When I was at RAAF Learmonth (which is the other side of the road from the observatory) they would ask us not to use 245 MHz as it would fry their gear...
Anyway, the large - 3 or 5 m satellite dishes - make quite good radio telescopes for the higher frequencies (over a gig or two). For the lower frequencies, stacked Yagi arrays or similar work well. Have a look at the ARRL handbook and antenea handbook. As for the receiving gear, you need to make up your own horn etc and you need a good low noise pre-amp. I bought one from ... somewhere in the US. I'll post the website later.
For the lower frequencies (less than about 1.3 GHz) you can use amateur radio gear or something like the WinRadio http://www.winradio.com.au/ which goes upto 3.5 GHz.
For the higher frequencies, either pays lots of money or make your own...
Most of this stuff you can also use for satellite communications as well and often a lot simpler stuff will do for satellite - I've spoken to the crew on the space shuttle a few times, once using a hand-held radio. Obviously if you want to transmit as well as just receive, you also need the right licence.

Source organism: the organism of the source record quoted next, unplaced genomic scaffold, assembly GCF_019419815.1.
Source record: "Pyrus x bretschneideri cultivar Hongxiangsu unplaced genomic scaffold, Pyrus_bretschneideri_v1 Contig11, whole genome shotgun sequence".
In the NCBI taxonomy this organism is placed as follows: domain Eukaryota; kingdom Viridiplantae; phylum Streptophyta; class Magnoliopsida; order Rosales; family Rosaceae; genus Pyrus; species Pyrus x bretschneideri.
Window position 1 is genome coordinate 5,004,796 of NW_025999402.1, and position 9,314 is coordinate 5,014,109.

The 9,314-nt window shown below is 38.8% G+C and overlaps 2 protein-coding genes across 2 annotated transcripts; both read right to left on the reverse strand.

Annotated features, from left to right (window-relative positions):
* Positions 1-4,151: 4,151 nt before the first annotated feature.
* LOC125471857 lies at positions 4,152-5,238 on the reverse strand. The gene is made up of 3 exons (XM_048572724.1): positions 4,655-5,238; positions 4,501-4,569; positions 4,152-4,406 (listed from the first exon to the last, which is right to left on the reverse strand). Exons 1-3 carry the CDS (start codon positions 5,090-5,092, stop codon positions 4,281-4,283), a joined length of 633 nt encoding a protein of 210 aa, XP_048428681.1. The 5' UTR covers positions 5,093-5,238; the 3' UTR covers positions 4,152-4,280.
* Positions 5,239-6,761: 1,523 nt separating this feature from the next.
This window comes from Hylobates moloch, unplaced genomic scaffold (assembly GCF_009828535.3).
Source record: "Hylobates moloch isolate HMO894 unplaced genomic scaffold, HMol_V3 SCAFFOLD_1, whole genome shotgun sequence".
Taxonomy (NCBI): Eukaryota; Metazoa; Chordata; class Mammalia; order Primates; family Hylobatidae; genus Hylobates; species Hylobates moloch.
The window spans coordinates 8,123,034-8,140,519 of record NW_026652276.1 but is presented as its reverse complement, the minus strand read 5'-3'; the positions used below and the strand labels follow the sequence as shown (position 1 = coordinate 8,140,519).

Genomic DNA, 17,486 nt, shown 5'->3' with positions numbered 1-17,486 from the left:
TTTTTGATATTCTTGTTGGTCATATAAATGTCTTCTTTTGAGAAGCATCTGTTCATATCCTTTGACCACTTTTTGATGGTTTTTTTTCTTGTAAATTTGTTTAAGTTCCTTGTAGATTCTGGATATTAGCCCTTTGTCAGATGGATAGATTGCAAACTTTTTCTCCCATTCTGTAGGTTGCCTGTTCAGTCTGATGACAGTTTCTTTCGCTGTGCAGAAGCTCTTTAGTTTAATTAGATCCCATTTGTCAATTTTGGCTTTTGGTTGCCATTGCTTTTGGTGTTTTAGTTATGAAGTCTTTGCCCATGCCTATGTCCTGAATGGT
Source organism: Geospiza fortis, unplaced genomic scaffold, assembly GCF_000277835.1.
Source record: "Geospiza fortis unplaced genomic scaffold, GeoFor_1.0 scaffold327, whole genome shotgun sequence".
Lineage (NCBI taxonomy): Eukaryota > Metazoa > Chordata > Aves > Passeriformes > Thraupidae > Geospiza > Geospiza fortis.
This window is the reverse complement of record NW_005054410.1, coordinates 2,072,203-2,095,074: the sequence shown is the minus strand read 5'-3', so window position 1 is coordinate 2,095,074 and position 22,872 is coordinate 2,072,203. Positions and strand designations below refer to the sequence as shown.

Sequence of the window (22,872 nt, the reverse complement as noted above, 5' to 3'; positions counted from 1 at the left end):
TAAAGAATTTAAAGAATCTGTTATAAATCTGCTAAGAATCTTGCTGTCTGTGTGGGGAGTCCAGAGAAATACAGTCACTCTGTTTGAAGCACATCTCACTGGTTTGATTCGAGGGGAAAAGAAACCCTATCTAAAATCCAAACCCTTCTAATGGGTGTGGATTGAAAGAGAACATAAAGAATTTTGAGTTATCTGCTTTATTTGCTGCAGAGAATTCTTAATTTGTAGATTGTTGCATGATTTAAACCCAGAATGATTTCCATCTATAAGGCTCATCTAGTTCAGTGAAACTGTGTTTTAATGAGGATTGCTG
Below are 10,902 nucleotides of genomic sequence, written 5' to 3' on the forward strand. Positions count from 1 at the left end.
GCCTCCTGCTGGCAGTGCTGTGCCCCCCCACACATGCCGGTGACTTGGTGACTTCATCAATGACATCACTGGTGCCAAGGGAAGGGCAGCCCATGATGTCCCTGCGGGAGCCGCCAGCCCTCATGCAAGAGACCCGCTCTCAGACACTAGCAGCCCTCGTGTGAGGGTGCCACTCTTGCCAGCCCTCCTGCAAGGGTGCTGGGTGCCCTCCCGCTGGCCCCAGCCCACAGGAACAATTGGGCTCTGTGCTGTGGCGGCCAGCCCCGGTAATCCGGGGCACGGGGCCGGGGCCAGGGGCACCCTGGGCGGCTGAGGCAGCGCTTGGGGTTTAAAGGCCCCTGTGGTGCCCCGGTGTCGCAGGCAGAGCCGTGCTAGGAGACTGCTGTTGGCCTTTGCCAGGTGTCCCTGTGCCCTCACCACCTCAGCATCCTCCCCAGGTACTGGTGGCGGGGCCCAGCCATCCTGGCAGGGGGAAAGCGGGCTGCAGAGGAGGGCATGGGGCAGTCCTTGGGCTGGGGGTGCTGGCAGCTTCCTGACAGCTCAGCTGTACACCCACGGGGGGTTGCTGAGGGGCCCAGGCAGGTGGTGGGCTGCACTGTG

21-04-2008, 08:07 AM
Chatting to the shuttle? legally?
well i've got a radio telephone operators license so all set in that regard.
24-04-2008, 02:12 PM
I haven't done so recently, but yes, it is possible. I also spoke to a few Russians on MIR when that was up and running. They sometimes are on about 145.450 MHz which is in the amateur radio band, so all you need is an amateur radio licence, plus some gear of course!
Several years ago I helped a friend who is a school teacher and we set up my gear at the school and had 5 students and the school principle talk to the crew on the space shuttle. Each student got to ask one quick question - the length of the pass is only about 10 minutes. That was with a tracking yaggi antenna. With just a whip antenna, you only get about 5 minutes or so.
24-04-2008, 03:53 PM
Yes, U3MIR is in my logbook from years ago, I had a quick chat with them on 2m FM when they were passing over the UK in the early hours of the morning.
I've heard shuttle transmissions on 2m, but haven't had a QSO with them yet.
Rob G0MOH - in need of a VK3 ticket now :)
24-04-2008, 04:24 PM
How about setting up a radio interferometer.....instead of one large dish have a series of smaller dishes. Although, the setup for that would cost a pretty penny too....plus its complexity would be fairly substantial.
24-04-2008, 08:20 PM
You mean something like this ?
27-04-2008, 01:45 PM
Now THAT looks nice
AussieSky: Nice to see another hobbit. :P